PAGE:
Abstract: We consider a model of private information acquisition in which the cost of information depends on an asset's opacity. The model generates a hump-shaped relationship between opacity and the equilibrium amount of private information. In particular, the incentives to acquire information are largest for assets of intermediate opacity; such assets hence display low liquidity in the secondary market due to adverse selection. We also show that costly information acquisition generates incentives to source more correlated assets in the economy, as correlation reduces duplication of information costs. Our ndings have implications for the design of nancial regulation which aim at promoting transparency and reducing correlation in the fi nancial system.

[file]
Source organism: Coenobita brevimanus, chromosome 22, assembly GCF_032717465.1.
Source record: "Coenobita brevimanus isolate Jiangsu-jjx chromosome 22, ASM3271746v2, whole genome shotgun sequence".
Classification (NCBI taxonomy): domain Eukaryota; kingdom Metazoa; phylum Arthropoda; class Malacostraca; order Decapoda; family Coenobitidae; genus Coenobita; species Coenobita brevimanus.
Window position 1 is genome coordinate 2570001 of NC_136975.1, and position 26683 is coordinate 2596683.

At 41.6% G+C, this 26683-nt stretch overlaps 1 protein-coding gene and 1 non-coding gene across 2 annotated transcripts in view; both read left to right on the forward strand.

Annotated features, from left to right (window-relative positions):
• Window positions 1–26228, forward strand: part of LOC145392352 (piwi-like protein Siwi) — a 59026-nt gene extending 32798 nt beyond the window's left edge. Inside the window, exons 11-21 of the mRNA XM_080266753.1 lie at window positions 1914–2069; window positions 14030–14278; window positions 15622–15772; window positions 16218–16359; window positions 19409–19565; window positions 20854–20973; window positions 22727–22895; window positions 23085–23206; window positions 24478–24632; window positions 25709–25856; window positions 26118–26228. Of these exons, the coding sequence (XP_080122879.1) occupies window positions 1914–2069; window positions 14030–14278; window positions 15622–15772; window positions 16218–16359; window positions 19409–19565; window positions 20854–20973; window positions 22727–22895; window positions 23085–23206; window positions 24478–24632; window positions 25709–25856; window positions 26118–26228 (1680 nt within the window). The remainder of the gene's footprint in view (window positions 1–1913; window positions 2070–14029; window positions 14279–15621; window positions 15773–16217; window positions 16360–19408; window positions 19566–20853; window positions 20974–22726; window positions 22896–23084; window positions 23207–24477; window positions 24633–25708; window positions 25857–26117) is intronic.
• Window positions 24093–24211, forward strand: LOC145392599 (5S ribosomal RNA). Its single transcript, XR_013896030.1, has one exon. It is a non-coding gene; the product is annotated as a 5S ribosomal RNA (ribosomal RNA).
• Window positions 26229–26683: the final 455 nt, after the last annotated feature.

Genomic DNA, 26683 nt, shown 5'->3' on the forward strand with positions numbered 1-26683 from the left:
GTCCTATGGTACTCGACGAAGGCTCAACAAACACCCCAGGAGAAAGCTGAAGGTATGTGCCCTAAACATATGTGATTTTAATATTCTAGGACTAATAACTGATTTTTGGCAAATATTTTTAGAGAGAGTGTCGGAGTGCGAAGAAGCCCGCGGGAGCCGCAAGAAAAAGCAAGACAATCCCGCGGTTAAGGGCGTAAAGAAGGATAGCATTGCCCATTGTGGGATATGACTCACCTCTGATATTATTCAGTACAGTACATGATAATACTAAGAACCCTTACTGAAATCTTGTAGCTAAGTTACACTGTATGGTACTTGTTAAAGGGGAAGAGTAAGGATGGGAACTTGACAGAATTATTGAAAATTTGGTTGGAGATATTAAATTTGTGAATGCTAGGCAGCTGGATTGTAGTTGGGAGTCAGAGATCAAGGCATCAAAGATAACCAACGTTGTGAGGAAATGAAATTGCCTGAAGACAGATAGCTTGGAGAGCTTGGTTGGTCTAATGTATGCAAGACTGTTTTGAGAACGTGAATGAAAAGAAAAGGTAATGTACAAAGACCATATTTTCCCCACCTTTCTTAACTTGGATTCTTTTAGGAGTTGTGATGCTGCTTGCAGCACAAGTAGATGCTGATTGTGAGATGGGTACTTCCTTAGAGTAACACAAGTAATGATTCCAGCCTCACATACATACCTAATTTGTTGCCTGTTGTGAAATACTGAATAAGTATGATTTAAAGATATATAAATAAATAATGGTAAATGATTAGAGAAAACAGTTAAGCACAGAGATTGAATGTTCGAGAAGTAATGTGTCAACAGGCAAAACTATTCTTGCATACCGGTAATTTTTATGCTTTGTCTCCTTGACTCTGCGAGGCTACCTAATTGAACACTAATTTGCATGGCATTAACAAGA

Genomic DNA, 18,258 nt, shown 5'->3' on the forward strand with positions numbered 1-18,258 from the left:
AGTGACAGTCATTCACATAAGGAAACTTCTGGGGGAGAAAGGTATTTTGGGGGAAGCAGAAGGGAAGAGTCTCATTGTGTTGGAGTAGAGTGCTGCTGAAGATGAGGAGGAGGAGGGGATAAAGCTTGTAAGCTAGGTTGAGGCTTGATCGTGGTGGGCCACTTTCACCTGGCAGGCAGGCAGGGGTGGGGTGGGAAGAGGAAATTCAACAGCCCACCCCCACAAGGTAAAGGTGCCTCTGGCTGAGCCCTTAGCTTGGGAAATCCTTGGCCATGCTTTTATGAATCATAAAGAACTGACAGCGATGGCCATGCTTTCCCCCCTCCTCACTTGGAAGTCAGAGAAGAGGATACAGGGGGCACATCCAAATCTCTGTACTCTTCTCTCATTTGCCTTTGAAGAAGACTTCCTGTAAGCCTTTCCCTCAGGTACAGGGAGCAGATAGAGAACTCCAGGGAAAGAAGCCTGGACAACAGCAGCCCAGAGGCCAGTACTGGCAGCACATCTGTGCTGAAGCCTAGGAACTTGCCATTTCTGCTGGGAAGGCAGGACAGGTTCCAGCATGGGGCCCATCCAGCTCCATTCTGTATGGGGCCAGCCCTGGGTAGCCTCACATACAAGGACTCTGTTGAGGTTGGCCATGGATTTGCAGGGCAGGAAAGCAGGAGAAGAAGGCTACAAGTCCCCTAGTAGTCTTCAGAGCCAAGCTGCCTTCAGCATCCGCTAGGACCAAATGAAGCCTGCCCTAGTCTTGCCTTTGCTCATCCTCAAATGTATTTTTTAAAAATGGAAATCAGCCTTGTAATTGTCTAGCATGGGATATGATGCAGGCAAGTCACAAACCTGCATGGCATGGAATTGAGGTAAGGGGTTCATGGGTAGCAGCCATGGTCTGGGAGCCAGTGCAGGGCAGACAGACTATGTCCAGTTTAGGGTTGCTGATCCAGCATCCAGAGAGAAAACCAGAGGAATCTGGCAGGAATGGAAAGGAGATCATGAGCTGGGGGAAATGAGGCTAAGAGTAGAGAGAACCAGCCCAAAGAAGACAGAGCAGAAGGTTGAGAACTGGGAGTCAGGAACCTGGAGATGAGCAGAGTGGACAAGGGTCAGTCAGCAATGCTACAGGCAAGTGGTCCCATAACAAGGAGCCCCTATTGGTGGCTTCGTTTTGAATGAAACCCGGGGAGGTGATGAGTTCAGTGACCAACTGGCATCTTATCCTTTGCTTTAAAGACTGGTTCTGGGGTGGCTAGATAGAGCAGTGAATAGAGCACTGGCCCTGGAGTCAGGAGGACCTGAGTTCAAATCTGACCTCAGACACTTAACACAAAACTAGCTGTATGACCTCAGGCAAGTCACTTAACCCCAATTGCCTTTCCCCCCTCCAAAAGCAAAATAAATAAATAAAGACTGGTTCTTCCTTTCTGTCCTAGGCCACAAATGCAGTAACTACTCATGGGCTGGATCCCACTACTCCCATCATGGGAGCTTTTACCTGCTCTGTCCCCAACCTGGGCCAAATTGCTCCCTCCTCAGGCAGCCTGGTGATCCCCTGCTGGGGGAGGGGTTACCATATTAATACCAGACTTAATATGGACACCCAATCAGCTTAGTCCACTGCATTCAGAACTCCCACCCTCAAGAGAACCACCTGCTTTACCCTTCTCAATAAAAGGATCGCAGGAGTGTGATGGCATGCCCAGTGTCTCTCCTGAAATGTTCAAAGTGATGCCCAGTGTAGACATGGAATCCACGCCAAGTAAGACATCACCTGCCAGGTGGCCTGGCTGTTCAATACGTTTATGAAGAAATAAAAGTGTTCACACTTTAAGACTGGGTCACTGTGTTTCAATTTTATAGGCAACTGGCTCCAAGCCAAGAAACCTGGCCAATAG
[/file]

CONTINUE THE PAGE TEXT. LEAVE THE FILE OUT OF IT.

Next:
|Publication status||Published - 2013|